Renault said it was launching talks with unions to reorganize plants in France, potentially leading to closures, as it cuts capacity and shrinks its workforce.
The automaker will eliminate about 14,600 jobs worldwide and lower production capacity by almost a fifth in a move to dramatically reduce costs following the downturn that has rocked the global auto industry.
The plan includes the politically delicate task of trimming 4,600 positions in France, or about 10 percent of Renault’s total in its home country, through voluntary retirement and retraining, according to a news release on Friday.
More than 10,000 further jobs will be scrapped in the rest of the world, pruning a global workforce of about 180,000 people.
Renault said it will reduce its global production capacity to 3.3. million vehicles in 2024 from 4 million in 2019. Planned capacity increases in Morocco and Romania will be suspended. The company flagged possible adjustments to capacity in Russia.
“We have spent and invested too much and will now come back to our base,” CEO Clotilde Delbos said on a call with analysts. “We are facing reality, not looking to be on top of the world.”
The company will turn its focus to profitability and away from the race for volumes at any cost, she said, citing a successful revamp at cross-town rival PSA Group, which makes Peugeot and Citroen brands.
Renault’s poor 2019 results provided a necessary wake up call that shocked employees into changing their mindset and working more closely with Japanese partners, Delbos said.
Under former chairman Carlos Ghosn, Renault had a sales target of 5 million sales annually by 2022, which has since been abandoned.
To achieve savings of more than 2 billion euros ($2.2 billion) over three years, Renault’s plan will cost about 1.2 billion euros to implement. While it “may not be enough” it can be put in place quickly, Delbos said.
The automaker held off on decisions about the future of sites in France amid political furor and union opposition, saying that talks will begin on various scenarios including phasing out car assembly at Flins, where it produces the Renault Zoe and Nissan Micra, and Dieppe, which builds the Alpine A110 sports car.
Some plants such as in Flins, near Paris, could center on recycling activities instead of building cars, Renault said.
The Douai and Maubeuge plants in northern France would become “centers of excellence” for electric vehicles and light commercial vehicles, respectively, the automaker said.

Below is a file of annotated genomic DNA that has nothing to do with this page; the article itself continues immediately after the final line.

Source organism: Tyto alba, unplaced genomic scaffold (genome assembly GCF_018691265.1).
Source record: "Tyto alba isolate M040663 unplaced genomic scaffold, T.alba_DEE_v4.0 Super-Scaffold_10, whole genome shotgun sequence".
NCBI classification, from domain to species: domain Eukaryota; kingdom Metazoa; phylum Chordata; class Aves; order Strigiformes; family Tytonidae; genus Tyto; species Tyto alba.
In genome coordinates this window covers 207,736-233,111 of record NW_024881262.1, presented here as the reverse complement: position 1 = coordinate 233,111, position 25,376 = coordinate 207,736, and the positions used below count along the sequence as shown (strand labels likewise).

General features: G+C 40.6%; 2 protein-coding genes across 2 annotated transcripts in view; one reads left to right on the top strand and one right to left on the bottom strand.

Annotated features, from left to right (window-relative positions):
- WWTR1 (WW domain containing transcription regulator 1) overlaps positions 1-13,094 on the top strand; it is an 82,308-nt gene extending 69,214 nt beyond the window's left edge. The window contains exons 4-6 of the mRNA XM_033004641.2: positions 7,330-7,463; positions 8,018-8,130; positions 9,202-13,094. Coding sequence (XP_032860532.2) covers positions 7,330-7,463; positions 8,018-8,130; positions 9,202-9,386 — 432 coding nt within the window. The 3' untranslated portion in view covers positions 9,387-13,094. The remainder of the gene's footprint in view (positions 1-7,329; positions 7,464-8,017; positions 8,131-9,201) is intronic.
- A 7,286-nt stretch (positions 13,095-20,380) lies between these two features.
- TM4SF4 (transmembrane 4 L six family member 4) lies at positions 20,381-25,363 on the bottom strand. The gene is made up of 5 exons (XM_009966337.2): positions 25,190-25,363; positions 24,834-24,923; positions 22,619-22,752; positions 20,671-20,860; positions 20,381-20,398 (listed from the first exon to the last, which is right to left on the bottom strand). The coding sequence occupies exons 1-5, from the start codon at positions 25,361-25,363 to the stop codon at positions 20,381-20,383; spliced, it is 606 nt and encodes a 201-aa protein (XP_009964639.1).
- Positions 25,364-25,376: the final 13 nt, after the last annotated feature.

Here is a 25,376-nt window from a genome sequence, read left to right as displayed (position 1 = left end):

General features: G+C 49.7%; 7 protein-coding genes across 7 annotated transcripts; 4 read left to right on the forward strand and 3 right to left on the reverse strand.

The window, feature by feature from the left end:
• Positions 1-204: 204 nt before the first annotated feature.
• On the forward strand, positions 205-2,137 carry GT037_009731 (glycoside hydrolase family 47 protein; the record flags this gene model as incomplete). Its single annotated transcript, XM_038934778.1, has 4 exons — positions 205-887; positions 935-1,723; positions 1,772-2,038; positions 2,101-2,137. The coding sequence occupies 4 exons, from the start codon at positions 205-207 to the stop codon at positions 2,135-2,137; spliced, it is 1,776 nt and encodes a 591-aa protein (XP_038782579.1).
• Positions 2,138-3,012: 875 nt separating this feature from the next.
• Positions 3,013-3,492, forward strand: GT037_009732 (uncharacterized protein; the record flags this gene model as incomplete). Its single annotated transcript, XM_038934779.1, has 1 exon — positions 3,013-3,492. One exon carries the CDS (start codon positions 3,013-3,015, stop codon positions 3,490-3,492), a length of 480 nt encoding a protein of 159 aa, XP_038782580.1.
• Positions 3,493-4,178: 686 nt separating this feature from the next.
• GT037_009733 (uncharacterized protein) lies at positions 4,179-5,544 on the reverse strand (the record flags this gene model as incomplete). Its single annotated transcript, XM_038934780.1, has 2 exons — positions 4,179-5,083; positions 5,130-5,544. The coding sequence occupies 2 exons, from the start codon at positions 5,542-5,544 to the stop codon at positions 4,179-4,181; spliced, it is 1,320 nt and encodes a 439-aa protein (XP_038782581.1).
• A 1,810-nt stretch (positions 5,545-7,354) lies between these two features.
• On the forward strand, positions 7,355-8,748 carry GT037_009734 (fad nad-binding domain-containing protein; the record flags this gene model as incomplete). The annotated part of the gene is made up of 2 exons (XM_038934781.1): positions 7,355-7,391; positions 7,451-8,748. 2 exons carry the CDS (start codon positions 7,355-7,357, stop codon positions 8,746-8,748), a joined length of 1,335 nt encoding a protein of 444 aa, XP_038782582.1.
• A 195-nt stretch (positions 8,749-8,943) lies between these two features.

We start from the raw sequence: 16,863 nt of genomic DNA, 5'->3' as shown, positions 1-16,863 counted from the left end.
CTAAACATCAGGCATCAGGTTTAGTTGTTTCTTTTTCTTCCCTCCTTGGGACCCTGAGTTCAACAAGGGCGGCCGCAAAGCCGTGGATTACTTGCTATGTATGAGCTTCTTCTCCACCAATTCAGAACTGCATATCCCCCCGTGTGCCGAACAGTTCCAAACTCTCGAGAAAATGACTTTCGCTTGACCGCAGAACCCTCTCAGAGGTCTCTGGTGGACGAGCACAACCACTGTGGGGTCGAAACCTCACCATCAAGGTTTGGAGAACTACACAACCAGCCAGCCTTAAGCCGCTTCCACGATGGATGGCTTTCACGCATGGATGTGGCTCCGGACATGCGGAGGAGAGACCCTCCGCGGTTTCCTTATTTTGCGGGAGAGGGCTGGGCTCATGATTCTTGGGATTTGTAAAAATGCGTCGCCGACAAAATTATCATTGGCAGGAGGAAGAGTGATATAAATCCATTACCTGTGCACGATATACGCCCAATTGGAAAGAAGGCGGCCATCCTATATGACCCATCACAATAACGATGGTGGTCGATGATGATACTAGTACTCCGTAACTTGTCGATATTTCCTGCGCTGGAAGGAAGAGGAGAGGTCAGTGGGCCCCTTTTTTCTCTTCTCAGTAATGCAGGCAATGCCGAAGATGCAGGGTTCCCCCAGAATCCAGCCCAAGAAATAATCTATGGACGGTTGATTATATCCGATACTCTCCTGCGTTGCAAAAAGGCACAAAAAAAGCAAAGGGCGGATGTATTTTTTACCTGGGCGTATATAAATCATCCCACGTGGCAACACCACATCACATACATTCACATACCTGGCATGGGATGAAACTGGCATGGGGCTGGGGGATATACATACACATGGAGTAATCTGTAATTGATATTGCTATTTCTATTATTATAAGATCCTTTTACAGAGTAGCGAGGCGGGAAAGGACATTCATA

Six sites out of 14 in France, including component factories, will be under review. Unions in France have said they feared the measures could lead four sites to shut.
The French government has said it will not sign off on a planned 5 billion euro state loan for Renault until management and unions conclude talks over jobs and factories in France.
French Finance Minister Bruno Le Maire said on Thursday he would not sign the check until he had examined the company’s strategy “site by site, job by job,” with closures being “a last resort.”
At the same time, he said Renault’s manufacturing capacity is roughly three times what’s needed this year. Delbos said the credit facility has been agreed and would be available within days.
The government is Renault’s most powerful shareholder with a 15 percent stake and has representation on its board. In exchange for the auto-industry stimulus package, the state has called for manufacturers to commit to keeping production and research in France. Renault and PSA have pledged to increase local production of electrified vehicles and components.
The government is seeking further clarity on how some big factories will be reorganized and further guarantees on jobs before it gives the green light, according to a source familiar with the matter.
French unions expressed frustration. “This plan is unbalanced, at the expense of French activities,” the moderate CFDT union said on Friday, adding that other countries had been less affected.
Renault said it would reduce costs by cutting the number of subcontractors in areas such as engineering, reducing the number of components it uses and shrinking gearbox manufacturing worldwide.
The automaker aims to generate savings from the engineering division of about 800 million euros and save 700 million euros in marketing and support activities.
Renault’s unveiling of its new business plan on Friday capped a decisive week for the automaker and its Japanese partners Nissan and Mitsubishi Motors as they navigate a slump in consumer demand and factory shutdowns spurred by the coronavirus pandemic
Renault’s proposals come on top of a new business plan announced on Wednesday by the three-company alliance to lower development and production costs, abandoning the emphasis on growth that marked the era of Ghosn, who led the alliance for almost two decades before his arrest in late 2018.
Nissan announced its turnaround plan on Thursday. It includes closing its car factory in Barcelona in Spain and focusing European production at its plant in Sunderland, England.